The Dataset Matters

The other challenge that we have that I want to talk about is that data set is highly important here. That's just a very different aspect because code is usually light and it's easy to check in and it's easy to version, but then, when we talk about data sets, they can be very large and very unwieldy and very difficult to automate.

I did this as an exercise before, and this is pretty cool – what we know about the world depends on what we know from the data. This is a cat, and this is not a cat. This seems straightforward. Then I can get into, "This is also a cat, and also this is a cat." I need to be able to identify this picture as well as I identify the other one. If I didn't have any examples of a picture like that, then I might not know that about the world. Then this is a cat. This might or might not be a cat, depending on your definition. Also, if you come from a machine-learning perspective – again, I'm looking from pixels that are in the matrix, "Is this a cat?" I don't know. If I've never seen a picture of a fox, maybe I think it is a cat. Also, we can get into weird stuff too.

The point I'm trying to make here is that model predictions will highly depend on what is seen. I cannot talk about versioning the model independent of the data set. I have to have some type of way to check in my data set as part of the model version.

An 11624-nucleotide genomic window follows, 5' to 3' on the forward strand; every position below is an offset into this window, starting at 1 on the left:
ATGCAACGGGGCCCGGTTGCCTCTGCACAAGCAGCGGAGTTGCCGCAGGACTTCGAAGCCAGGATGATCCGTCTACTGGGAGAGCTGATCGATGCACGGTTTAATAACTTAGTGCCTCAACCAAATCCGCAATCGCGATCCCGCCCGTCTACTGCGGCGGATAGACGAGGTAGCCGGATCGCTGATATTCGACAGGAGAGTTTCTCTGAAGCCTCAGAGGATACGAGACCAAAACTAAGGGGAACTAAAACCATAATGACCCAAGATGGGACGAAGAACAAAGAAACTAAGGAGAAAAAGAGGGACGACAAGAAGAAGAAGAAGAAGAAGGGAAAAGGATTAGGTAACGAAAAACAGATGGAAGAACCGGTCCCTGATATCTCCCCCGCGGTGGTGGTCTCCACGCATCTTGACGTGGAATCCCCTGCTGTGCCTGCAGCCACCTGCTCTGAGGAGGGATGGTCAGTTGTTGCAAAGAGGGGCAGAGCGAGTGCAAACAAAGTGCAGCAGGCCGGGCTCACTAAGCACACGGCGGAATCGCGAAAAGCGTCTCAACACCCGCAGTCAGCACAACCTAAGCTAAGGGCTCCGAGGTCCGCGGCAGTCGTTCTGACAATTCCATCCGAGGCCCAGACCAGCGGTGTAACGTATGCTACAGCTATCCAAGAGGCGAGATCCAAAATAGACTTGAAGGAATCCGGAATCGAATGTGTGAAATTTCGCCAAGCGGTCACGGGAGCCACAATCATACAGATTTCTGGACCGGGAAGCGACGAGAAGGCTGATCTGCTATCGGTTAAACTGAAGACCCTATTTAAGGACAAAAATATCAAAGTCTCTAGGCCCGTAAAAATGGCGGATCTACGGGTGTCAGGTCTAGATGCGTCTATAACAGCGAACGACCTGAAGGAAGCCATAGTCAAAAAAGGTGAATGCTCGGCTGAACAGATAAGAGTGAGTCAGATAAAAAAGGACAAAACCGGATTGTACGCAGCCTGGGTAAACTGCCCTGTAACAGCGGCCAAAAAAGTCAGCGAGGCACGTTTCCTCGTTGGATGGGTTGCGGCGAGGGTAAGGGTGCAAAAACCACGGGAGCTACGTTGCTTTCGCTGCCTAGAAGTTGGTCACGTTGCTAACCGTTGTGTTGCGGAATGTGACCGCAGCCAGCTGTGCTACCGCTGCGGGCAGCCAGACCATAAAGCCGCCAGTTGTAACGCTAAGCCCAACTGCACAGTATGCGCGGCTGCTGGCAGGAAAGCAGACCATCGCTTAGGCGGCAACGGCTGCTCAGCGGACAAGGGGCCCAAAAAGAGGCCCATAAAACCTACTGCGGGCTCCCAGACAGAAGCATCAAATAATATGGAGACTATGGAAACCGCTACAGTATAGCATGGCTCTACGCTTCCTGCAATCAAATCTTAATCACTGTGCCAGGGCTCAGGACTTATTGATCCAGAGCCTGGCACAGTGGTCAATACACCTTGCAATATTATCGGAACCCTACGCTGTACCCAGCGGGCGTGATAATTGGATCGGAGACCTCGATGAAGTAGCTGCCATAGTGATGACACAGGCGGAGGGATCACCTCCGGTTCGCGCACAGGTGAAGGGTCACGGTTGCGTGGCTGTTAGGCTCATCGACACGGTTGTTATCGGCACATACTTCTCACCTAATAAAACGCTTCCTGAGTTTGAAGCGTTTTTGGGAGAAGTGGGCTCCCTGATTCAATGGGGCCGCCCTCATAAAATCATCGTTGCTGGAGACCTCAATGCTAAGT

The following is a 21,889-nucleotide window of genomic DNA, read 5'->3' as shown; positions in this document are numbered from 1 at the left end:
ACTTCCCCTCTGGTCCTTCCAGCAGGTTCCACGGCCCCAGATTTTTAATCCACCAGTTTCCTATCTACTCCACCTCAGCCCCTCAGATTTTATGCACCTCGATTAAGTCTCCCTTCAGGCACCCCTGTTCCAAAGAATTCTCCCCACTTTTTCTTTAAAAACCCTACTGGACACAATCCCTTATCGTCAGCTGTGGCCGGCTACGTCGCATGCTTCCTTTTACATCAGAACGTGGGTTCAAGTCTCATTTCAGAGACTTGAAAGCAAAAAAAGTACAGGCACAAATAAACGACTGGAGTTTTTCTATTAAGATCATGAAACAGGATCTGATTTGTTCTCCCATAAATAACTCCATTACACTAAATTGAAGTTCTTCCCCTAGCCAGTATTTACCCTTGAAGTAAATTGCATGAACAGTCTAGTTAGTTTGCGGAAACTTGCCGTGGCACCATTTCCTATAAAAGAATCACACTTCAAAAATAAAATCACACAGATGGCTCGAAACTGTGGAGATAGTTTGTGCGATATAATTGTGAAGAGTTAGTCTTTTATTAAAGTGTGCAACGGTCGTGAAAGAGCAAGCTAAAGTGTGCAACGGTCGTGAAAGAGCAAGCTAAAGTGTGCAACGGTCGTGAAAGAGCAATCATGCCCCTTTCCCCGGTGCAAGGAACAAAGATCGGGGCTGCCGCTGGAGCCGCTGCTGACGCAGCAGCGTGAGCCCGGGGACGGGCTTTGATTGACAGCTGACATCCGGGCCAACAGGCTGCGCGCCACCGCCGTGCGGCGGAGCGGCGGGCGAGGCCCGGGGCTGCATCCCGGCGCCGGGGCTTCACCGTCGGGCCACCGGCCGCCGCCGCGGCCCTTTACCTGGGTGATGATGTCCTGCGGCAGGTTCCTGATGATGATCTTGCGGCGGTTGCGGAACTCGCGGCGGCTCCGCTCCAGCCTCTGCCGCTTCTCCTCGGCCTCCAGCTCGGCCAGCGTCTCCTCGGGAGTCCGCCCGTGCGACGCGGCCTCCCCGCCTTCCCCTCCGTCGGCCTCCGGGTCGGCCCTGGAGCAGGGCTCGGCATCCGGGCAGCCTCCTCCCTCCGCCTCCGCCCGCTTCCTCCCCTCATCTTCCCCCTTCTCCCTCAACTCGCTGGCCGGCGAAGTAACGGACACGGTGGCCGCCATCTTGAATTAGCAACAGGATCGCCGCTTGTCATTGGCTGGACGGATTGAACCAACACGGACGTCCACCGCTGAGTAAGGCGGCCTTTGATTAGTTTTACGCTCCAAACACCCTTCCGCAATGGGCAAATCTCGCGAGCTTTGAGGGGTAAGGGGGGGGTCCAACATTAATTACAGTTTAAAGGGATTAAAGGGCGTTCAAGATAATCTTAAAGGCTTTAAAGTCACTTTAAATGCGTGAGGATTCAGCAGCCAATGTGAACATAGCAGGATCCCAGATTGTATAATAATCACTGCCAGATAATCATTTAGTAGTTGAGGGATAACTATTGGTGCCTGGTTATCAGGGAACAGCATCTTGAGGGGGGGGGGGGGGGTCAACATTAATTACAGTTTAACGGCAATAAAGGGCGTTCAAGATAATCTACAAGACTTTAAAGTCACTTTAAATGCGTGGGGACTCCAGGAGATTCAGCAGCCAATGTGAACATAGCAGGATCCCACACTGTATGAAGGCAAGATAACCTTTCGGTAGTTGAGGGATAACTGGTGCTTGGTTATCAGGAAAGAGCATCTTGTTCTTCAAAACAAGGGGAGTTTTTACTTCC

These are just some of the challenges, I'm actually not diving into all them and I know that a lot of speakers today actually talked about other things such as parameters and stuff like that. If we look at big companies, like Uber or Microsoft or Facebook, they actually use a lot of ML in production.

This translation is being run for me by a machine-learning translator. It's being updated frequently and [inaudible 00:14:56] PowerPoint, this is being shipped all the time. What we actually did for this is we built this huge custom process and we implemented a lot of things. We automated the deployment and potentially we have different people in different departments doing the same thing over and over again. Microsoft has this big rule of eating our own dog food, and it works really well for us because we're our own first testers. This is how stuff starts, a lot of people working on this to ensure that that's being automated.